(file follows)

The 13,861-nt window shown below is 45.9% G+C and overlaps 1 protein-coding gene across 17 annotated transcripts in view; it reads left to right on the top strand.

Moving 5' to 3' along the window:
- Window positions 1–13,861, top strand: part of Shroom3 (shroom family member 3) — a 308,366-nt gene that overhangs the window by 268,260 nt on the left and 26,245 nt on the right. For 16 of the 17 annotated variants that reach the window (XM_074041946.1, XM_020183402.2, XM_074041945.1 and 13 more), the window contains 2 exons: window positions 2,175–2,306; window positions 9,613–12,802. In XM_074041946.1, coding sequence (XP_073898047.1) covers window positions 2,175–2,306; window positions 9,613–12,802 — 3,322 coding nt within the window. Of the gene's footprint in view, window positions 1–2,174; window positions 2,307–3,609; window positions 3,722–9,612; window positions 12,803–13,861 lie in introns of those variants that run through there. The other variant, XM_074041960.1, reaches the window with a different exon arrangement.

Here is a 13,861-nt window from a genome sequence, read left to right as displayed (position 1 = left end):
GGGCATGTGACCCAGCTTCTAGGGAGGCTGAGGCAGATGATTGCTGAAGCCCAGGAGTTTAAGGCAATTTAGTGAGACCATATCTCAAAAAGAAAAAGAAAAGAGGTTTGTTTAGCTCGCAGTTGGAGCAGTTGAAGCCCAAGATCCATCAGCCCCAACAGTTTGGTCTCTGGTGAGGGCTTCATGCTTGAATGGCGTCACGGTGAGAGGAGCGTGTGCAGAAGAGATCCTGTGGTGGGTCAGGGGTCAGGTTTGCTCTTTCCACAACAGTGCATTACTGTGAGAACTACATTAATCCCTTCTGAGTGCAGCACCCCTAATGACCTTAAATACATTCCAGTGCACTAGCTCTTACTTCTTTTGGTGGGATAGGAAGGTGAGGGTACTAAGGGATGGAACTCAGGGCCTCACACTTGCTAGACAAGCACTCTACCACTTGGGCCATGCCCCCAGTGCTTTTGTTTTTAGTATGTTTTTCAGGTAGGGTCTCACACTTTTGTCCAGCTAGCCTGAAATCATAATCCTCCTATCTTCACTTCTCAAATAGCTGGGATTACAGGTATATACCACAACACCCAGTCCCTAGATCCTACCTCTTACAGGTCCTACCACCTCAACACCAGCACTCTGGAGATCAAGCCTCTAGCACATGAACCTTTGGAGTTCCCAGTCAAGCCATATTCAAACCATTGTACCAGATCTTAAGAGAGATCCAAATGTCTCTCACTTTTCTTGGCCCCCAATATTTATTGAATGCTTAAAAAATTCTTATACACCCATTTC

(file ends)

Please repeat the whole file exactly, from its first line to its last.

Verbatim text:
The 13,861-nt window shown below is 45.9% G+C and overlaps 1 protein-coding gene across 17 annotated transcripts in view; it reads left to right on the top strand.

Moving 5' to 3' along the window:
- Window positions 1–13,861, top strand: part of Shroom3 (shroom family member 3) — a 308,366-nt gene that overhangs the window by 268,260 nt on the left and 26,245 nt on the right. For 16 of the 17 annotated variants that reach the window (XM_074041946.1, XM_020183402.2, XM_074041945.1 and 13 more), the window contains 2 exons: window positions 2,175–2,306; window positions 9,613–12,802. In XM_074041946.1, coding sequence (XP_073898047.1) covers window positions 2,175–2,306; window positions 9,613–12,802 — 3,322 coding nt within the window. Of the gene's footprint in view, window positions 1–2,174; window positions 2,307–3,609; window positions 3,722–9,612; window positions 12,803–13,861 lie in introns of those variants that run through there. The other variant, XM_074041960.1, reaches the window with a different exon arrangement.

Here is a 13,861-nt window from a genome sequence, read left to right as displayed (position 1 = left end):
GGGCATGTGACCCAGCTTCTAGGGAGGCTGAGGCAGATGATTGCTGAAGCCCAGGAGTTTAAGGCAATTTAGTGAGACCATATCTCAAAAAGAAAAAGAAAAGAGGTTTGTTTAGCTCGCAGTTGGAGCAGTTGAAGCCCAAGATCCATCAGCCCCAACAGTTTGGTCTCTGGTGAGGGCTTCATGCTTGAATGGCGTCACGGTGAGAGGAGCGTGTGCAGAAGAGATCCTGTGGTGGGTCAGGGGTCAGGTTTGCTCTTTCCACAACAGTGCATTACTGTGAGAACTACATTAATCCCTTCTGAGTGCAGCACCCCTAATGACCTTAAATACATTCCAGTGCACTAGCTCTTACTTCTTTTGGTGGGATAGGAAGGTGAGGGTACTAAGGGATGGAACTCAGGGCCTCACACTTGCTAGACAAGCACTCTACCACTTGGGCCATGCCCCCAGTGCTTTTGTTTTTAGTATGTTTTTCAGGTAGGGTCTCACACTTTTGTCCAGCTAGCCTGAAATCATAATCCTCCTATCTTCACTTCTCAAATAGCTGGGATTACAGGTATATACCACAACACCCAGTCCCTAGATCCTACCTCTTACAGGTCCTACCACCTCAACACCAGCACTCTGGAGATCAAGCCTCTAGCACATGAACCTTTGGAGTTCCCAGTCAAGCCATATTCAAACCATTGTACCAGATCTTAAGAGAGATCCAAATGTCTCTCACTTTTCTTGGCCCCCAATATTTATTGAATGCTTAAAAAATTCTTATACACCCATTTC